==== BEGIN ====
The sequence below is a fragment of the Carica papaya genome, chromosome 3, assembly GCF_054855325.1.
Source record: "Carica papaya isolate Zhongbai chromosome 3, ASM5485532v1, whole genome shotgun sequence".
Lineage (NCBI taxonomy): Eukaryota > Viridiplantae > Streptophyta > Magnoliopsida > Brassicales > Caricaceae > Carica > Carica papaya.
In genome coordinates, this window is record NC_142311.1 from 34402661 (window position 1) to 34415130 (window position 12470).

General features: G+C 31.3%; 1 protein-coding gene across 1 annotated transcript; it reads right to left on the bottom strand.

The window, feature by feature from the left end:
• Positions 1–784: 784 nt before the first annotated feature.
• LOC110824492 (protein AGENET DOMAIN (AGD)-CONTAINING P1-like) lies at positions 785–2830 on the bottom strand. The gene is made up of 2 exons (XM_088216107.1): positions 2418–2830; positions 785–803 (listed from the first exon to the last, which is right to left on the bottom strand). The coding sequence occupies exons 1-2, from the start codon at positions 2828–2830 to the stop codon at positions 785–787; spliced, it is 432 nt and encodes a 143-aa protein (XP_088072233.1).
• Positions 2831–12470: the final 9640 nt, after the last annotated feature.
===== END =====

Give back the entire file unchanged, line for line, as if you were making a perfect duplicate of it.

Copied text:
The sequence below is a fragment of the Carica papaya genome, chromosome 3, assembly GCF_054855325.1.
Source record: "Carica papaya isolate Zhongbai chromosome 3, ASM5485532v1, whole genome shotgun sequence".
Lineage (NCBI taxonomy): Eukaryota > Viridiplantae > Streptophyta > Magnoliopsida > Brassicales > Caricaceae > Carica > Carica papaya.
In genome coordinates, this window is record NC_142311.1 from 34402661 (window position 1) to 34415130 (window position 12470).

General features: G+C 31.3%; 1 protein-coding gene across 1 annotated transcript; it reads right to left on the bottom strand.

The window, feature by feature from the left end:
• Positions 1–784: 784 nt before the first annotated feature.
• LOC110824492 (protein AGENET DOMAIN (AGD)-CONTAINING P1-like) lies at positions 785–2830 on the bottom strand. The gene is made up of 2 exons (XM_088216107.1): positions 2418–2830; positions 785–803 (listed from the first exon to the last, which is right to left on the bottom strand). The coding sequence occupies exons 1-2, from the start codon at positions 2828–2830 to the stop codon at positions 785–787; spliced, it is 432 nt and encodes a 143-aa protein (XP_088072233.1).
• Positions 2831–12470: the final 9640 nt, after the last annotated feature.